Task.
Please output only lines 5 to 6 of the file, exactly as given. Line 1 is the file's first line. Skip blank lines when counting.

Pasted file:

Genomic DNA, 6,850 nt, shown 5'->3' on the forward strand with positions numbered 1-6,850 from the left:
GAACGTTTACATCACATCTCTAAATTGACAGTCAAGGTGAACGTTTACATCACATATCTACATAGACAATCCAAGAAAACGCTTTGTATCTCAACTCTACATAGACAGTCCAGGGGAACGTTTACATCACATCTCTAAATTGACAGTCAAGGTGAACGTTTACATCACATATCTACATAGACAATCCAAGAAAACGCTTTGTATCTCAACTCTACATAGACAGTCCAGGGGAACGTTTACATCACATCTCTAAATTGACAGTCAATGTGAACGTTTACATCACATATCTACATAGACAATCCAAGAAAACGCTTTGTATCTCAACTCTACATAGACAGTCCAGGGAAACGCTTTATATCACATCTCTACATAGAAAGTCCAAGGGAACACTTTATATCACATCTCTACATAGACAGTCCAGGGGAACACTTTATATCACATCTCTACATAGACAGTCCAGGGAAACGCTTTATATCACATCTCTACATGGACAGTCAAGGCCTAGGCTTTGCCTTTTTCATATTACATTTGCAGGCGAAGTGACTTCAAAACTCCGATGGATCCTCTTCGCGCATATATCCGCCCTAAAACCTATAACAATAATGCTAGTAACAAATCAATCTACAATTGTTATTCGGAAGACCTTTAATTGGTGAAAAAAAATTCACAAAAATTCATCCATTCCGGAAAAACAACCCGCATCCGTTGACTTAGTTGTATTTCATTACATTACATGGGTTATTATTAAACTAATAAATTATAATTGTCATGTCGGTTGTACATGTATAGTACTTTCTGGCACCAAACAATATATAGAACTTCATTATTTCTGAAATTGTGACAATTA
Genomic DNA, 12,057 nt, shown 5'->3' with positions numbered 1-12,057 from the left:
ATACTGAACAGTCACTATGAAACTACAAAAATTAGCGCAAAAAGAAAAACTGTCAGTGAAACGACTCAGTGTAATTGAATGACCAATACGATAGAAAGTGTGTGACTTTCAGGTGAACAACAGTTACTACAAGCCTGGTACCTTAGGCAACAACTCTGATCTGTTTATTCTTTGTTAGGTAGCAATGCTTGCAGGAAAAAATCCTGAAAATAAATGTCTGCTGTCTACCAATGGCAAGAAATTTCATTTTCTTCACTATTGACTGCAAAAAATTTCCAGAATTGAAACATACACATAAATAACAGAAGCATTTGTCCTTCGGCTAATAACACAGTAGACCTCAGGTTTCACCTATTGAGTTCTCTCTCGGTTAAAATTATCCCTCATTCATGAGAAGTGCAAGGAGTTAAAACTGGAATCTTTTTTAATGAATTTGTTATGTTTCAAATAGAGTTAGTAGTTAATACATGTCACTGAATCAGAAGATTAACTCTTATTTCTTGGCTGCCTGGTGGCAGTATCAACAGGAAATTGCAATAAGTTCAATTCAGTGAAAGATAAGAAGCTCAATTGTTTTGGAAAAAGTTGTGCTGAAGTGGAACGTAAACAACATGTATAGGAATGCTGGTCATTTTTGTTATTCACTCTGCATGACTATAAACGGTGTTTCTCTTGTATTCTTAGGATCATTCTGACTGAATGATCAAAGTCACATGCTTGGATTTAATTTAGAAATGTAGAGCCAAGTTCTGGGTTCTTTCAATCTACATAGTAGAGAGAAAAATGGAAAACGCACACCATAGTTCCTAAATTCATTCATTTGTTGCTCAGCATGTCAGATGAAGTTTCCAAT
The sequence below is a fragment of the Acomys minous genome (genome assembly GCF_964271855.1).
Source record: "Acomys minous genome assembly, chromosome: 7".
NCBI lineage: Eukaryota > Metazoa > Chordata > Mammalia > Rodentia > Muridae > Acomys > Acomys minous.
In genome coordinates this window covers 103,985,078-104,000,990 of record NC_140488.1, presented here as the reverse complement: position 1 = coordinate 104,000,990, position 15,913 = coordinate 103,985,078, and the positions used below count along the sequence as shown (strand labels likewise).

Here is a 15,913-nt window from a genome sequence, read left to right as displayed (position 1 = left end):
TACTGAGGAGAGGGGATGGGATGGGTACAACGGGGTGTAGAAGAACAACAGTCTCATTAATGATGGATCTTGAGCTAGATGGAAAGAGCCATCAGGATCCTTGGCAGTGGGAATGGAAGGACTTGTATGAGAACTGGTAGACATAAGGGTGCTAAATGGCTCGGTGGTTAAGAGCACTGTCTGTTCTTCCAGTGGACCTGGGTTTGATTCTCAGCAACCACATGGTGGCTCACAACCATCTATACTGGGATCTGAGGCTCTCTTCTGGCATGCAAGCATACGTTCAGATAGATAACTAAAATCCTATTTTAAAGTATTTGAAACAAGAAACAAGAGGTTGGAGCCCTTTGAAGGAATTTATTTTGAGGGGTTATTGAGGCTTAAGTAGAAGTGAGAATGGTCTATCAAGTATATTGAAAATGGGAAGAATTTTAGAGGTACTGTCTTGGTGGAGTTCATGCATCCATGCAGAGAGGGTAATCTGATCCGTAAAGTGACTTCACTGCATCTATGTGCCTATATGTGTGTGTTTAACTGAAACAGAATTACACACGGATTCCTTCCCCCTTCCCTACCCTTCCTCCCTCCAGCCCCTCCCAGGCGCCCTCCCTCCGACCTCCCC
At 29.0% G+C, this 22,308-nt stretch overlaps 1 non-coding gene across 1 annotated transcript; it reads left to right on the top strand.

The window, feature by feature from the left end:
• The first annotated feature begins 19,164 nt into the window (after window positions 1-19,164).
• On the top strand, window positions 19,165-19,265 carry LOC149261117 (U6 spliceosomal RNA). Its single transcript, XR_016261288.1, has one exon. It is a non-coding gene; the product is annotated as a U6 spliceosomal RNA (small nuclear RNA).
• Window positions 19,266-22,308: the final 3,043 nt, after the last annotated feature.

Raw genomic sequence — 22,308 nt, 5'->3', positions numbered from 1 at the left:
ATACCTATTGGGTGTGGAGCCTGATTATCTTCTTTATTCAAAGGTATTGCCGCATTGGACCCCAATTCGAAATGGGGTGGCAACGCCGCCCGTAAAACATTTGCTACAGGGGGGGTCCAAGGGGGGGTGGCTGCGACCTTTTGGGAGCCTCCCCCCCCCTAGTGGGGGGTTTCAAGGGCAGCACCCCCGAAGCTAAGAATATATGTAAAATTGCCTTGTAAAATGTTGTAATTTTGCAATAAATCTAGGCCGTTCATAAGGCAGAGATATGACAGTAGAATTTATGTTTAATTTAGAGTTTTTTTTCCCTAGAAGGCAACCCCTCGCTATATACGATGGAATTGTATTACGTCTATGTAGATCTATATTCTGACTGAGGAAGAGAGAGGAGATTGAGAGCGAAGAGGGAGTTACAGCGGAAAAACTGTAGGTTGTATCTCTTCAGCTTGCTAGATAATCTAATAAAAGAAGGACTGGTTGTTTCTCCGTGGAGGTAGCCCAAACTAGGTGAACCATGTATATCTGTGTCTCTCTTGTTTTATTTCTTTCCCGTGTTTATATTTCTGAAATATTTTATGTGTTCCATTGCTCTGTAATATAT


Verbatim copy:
The sequence below is a fragment of the Acomys minous genome (genome assembly GCF_964271855.1).
Source record: "Acomys minous genome assembly, chromosome: 7".